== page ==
Mystery teas at the Kishwaukee College Sniff Off Contest.
Editor’s note: Cressida held this tea contest for Hot Tea Month in January, but it would also make a great event for the upcoming Culinary Arts Month.
As a newly minted programming librarian at Kishwaukee College, one of the first things I wanted to identify at my new job were previously popular events. What headed the list was free hot tea. My predecessor had celebrated January—National Hot Tea Month and the start of a new school semester—by providing free hot tea in the library for a week for the college students and staff. This was a wonderful activity that I absolutely wanted to continue. However, I wanted to add my own touch to it with an extra bit of pizzazz.
I had only moved to my town a few months prior, so I was still in exploration mode. During one of my weekend explorations I discovered a local tea shop that sold dozens of unique loose leaf blends with names like “Door County Cherry” and “Ghenghis Khan.” All of these teas had samples for customers to sniff. Between smelling the tea blends and reading about a recent event where the store hosted a “sniff-off” contest for several blind customers, I realized that this would be a perfect accompanying activity. About a month and a half before the spring semester I emailed the tea store asking them whether they would donate several small samples. They agreed, and even went beyond what I had asked for; the owner came up with the list of unique blends, provided parcels of each, and donated a store gift certificate for the winner.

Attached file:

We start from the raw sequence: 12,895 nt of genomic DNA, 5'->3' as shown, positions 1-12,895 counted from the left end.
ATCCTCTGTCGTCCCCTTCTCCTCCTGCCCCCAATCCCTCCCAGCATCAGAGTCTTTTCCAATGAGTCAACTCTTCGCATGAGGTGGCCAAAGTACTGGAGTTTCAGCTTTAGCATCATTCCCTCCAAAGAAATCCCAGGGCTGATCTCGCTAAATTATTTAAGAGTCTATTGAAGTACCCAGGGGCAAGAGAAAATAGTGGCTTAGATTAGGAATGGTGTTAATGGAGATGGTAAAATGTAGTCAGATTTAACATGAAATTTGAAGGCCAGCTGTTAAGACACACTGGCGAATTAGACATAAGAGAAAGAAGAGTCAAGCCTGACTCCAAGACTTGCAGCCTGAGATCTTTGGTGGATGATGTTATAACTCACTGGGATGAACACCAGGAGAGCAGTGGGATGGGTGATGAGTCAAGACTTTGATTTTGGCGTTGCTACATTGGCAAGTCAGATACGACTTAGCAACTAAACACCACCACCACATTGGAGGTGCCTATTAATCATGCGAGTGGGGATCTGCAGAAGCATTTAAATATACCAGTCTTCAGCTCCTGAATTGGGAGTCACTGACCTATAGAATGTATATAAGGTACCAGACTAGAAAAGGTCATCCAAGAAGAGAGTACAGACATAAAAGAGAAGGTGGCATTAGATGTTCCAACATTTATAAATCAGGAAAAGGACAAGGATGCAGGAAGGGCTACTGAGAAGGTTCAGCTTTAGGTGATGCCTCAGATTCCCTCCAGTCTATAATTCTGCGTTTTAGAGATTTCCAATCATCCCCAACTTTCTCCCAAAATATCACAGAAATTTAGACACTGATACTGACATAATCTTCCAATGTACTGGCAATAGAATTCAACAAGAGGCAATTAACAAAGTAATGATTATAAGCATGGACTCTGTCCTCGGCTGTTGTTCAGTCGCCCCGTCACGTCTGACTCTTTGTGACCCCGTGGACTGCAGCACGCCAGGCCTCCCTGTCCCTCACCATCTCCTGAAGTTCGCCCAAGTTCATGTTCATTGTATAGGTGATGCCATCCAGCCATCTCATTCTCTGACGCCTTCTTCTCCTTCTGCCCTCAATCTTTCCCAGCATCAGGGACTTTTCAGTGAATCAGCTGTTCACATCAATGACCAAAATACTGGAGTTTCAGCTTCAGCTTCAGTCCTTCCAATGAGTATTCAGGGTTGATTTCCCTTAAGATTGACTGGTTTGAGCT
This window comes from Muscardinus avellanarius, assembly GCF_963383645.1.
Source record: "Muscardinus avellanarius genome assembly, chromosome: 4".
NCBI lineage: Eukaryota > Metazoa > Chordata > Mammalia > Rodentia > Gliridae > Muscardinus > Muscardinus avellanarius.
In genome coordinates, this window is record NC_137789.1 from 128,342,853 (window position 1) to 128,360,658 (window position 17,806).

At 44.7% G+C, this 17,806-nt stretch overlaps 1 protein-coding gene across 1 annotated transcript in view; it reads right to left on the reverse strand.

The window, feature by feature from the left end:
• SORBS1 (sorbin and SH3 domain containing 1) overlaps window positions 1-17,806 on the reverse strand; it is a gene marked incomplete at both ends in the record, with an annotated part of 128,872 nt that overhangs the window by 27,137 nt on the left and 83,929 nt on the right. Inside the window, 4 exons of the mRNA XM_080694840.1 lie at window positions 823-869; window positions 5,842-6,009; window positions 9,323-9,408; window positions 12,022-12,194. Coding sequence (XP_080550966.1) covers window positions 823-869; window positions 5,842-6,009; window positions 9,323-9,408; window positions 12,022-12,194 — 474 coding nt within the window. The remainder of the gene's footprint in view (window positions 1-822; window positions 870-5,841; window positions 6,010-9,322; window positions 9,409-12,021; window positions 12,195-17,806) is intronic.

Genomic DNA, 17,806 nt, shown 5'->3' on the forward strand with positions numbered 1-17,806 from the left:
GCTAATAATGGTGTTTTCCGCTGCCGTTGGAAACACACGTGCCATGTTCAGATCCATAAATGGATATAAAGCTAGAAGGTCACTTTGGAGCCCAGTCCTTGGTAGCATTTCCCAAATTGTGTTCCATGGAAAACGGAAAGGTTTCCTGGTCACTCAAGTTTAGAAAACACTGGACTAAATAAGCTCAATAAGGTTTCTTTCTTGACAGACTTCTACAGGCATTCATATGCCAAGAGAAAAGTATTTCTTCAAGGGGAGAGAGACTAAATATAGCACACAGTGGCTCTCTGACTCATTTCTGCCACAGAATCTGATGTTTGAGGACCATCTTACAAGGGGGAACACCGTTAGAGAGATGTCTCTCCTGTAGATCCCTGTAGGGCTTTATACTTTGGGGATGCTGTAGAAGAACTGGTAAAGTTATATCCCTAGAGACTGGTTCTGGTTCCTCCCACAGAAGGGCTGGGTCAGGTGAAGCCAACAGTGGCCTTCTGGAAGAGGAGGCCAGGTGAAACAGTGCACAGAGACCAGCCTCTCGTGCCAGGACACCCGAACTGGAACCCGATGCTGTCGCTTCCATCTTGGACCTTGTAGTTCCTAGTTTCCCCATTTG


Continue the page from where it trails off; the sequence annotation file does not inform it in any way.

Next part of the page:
During the week-long Sniff Off Contest at Kishwaukee, students and staff were challenged to correctly identify the fragrances with their blend names. Ten glass containers (spice jars from Bed, Bath and Beyond, $.99/each) were each filled with a tea sample and randomly numbered. On a provided sheet, participants entered their guesses for each numbered blend name and submitted their answers. At the end of the week the person with the most correct answers would win a $10 gift certificate to the tea shop.
I had already discovered a few quirks to working at a rural community college from the handful of events I had organized. Most students worked full-time, and were on campus only when they had a class. Most also were commuter students, living anywhere from twenty to forty minutes away. Even if a student found an event intriguing enough to want to attend, logistical constraints often prevented them from doing so. The “Sniff Off” contest kept all of this in mind. The contest ran the entire week and thus was non time-specific, welcomed those already on campus into the library, and, as everybody knows is a real crowd-pleaser, involved free food. It was a fun activity everyone could partake in, even for only five minutes.
The event was a success—there were about ninety guesses—and I was quite happy with both the process and the result. Yes, there were a few hiccups, the biggest one being the late arrival of a sign that described the flavors of each blend, which would have made identifying the blends a tad easier. To keep the contest fair I decided not to put out the sign once it arrived, which made the contest more difficult than originally intended and resulted in no perfectly correct submissions. Otherwise this was an entirely successful event that I hope to repeat next year.